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Alcohol withdrawal refers to symptoms that may occur when a person who has been drinking too much alcohol on a regular basis suddenly stops drinking alcohol.
Detoxification - alcohol; Detox - alcohol
Alcohol withdrawal occurs most often in adults. But, it may occur in teenagers or children.
The more you drink regularly, the more likely you are to develop alcohol withdrawal symptoms when you stop drinking.
You may have more severe withdrawal symptoms if you have certain other medical problems.
Alcohol withdrawal symptoms usually occur within 8 hours after the last drink, but can occur days later. Symptoms usually peak by 24 to 72 hours, but may go on for weeks.
Common symptoms include:
Other symptoms may include:
A severe form of alcohol withdrawal called delirium tremens can cause:
Exams and Tests
Your health care provider will perform a physical exam. This may reveal:
- Abnormal eye movements
- Abnormal heart rhythms
- Dehydration (not enough fluids in the body)
- Rapid breathing
- Rapid heart rate
- Shaky hands
Blood and urine tests, including a toxicology screen, may be done.
The goal of treatment includes:
- Reducing withdrawal symptoms
- Preventing complications of alcohol use
- Therapy to get you to stop drinking (abstinence)
People with moderate-to-severe symptoms of alcohol withdrawal may need inpatient treatment at a hospital or other facility that treats alcohol withdrawal. You will be watched closely for hallucinations and other signs of delirium tremens.
Treatment may include:
- Monitoring of blood pressure, body temperature, heart rate, and blood levels of different chemicals in the body
- Fluids or medicines given through a vein (by IV)
- Sedation using medicines until withdrawal is complete
If you have mild-to-moderate alcohol withdrawal symptoms, you can often be treated in an outpatient setting. During this process, you will need someone who can stay with and keep an eye on you. You will likely need to make daily visits to your provider until you are stable.
Treatment usually includes:
- Sedative drugs to help ease withdrawal symptoms
- Blood tests
- Patient and family counseling to discuss the long-term issue of alcoholism
- Testing and treatment for other medical problems linked to alcohol use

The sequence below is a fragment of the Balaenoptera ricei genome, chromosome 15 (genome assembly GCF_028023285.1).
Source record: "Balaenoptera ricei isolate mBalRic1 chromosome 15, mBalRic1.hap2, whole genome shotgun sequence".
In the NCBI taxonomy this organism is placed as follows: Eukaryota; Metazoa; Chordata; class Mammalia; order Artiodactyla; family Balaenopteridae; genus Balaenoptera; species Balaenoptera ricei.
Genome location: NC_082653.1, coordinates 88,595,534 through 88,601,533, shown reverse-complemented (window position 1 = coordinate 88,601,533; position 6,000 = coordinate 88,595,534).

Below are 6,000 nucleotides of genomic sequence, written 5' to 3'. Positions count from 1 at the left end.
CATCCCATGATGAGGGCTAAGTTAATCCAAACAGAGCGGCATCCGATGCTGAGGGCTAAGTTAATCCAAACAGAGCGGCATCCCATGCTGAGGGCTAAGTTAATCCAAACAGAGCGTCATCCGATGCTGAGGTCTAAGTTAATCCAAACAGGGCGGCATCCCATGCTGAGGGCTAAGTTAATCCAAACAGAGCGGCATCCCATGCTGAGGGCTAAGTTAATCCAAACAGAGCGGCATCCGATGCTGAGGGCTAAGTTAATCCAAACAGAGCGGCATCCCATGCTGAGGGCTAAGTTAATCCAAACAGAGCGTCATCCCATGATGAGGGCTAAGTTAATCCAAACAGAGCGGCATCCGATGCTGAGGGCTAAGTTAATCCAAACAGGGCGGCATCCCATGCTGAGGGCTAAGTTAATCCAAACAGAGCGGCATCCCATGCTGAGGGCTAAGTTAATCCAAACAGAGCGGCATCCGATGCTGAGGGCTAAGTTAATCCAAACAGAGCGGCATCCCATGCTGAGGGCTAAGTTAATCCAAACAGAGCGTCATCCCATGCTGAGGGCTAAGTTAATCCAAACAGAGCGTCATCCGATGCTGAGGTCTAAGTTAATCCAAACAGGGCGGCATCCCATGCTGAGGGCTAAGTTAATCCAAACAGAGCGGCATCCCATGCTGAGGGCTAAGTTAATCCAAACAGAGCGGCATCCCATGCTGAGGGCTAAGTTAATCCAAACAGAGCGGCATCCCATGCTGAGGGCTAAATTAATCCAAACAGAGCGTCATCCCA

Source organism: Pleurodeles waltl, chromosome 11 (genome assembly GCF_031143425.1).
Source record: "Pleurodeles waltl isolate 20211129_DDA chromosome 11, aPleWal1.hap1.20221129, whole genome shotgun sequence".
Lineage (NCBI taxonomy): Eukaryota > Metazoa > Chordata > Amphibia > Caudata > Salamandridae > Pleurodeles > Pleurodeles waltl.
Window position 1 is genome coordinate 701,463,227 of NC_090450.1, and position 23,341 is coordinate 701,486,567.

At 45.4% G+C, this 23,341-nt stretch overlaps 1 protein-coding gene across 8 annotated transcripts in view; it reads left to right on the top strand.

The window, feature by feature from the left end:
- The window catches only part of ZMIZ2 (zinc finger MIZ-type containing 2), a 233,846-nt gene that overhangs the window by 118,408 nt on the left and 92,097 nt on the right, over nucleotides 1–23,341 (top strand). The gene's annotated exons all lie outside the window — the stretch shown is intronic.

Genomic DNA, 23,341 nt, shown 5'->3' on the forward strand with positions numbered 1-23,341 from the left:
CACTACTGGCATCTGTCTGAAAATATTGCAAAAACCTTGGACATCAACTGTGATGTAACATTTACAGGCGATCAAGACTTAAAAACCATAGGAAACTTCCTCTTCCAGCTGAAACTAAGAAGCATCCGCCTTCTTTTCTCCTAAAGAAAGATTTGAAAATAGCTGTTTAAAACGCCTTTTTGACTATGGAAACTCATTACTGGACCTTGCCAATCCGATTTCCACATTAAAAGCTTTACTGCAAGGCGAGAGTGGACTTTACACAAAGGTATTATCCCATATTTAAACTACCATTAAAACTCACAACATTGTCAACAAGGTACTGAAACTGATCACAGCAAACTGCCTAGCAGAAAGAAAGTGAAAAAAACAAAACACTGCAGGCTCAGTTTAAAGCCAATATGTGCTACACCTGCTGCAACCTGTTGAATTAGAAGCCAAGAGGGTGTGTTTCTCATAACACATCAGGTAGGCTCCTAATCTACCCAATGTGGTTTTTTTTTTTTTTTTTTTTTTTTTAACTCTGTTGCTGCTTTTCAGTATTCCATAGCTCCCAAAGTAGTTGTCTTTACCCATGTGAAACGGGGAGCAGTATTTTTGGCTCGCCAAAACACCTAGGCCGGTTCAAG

It is important to go to a living situation that helps support you in staying sober. Some areas have housing options that provide a supportive environment for those trying to stay sober.
Permanent and life-long abstinence from alcohol is the best treatment for those who have gone through withdrawal.
The following organizations are good resources for information on alcoholism:
How well a person does depends on the amount of organ damage and whether the person can stop drinking completely. Alcohol withdrawal may range from a mild and uncomfortable disorder to a serious, life-threatening condition.
Symptoms such as sleep changes, rapid changes in mood, and fatigue may last for months. People who continue to drink a lot may develop health problems such as liver, heart, and nervous system disease.
Most people who go through alcohol withdrawal make a full recovery. But, death is possible, especially if delirium tremens occurs.
When to Contact a Medical Professional
Alcohol withdrawal is a serious condition that may rapidly become life threatening.
Call your provider or go the emergency room if you think you might be in alcohol withdrawal, especially if you were using alcohol often and recently stopped. Call for an appointment with your provider if symptoms persist after treatment.
Go to the emergency room or call the local emergency number (such as 911) if seizures, fever, severe confusion, hallucinations, or irregular heartbeats occur.
If you go to the hospital for another reason, tell the providers if you've been drinking heavily so they can monitor you for symptoms of alcohol withdrawal.
Finnell JT. Alcohol-related disease. In: Marx JA, Hockberger RS, Walls RM, et al, eds. Rosen's Emergency Medicine: Concepts and Clinical Practice. 8th ed. Philadelphia, PA: Elsevier Saunders; 2014:chap 185.
Kelly JF, Renner JA. Alcohol-related disorders. In: Stern TA, Fava M, Wilens TE, Rosenbaum JF, eds. Massachusetts General Hospital Comprehensive Clinical Psychiatry. 2nd ed. Philadelphia, PA: Elsevier; 2016:chap 26.
O'Connor PG. Alcohol use disorders. In: Goldman L, Schafer AI, eds. Goldman-Cecil Medicine. 25th ed. Philadelphia, PA: Elsevier Saunders; 2016:chap 33.
- Last reviewed on 1/14/2017
- Robert Hurd, MD, Professor of Endocrinology and Health Care Ethics, Xavier University, Cincinnati, OH. Review provided by VeriMed Healthcare Network. Also reviewed by David Zieve, MD, MHA, Medical Director, Brenda Conaway, Editorial Director, and the A.D.A.M. Editorial team.
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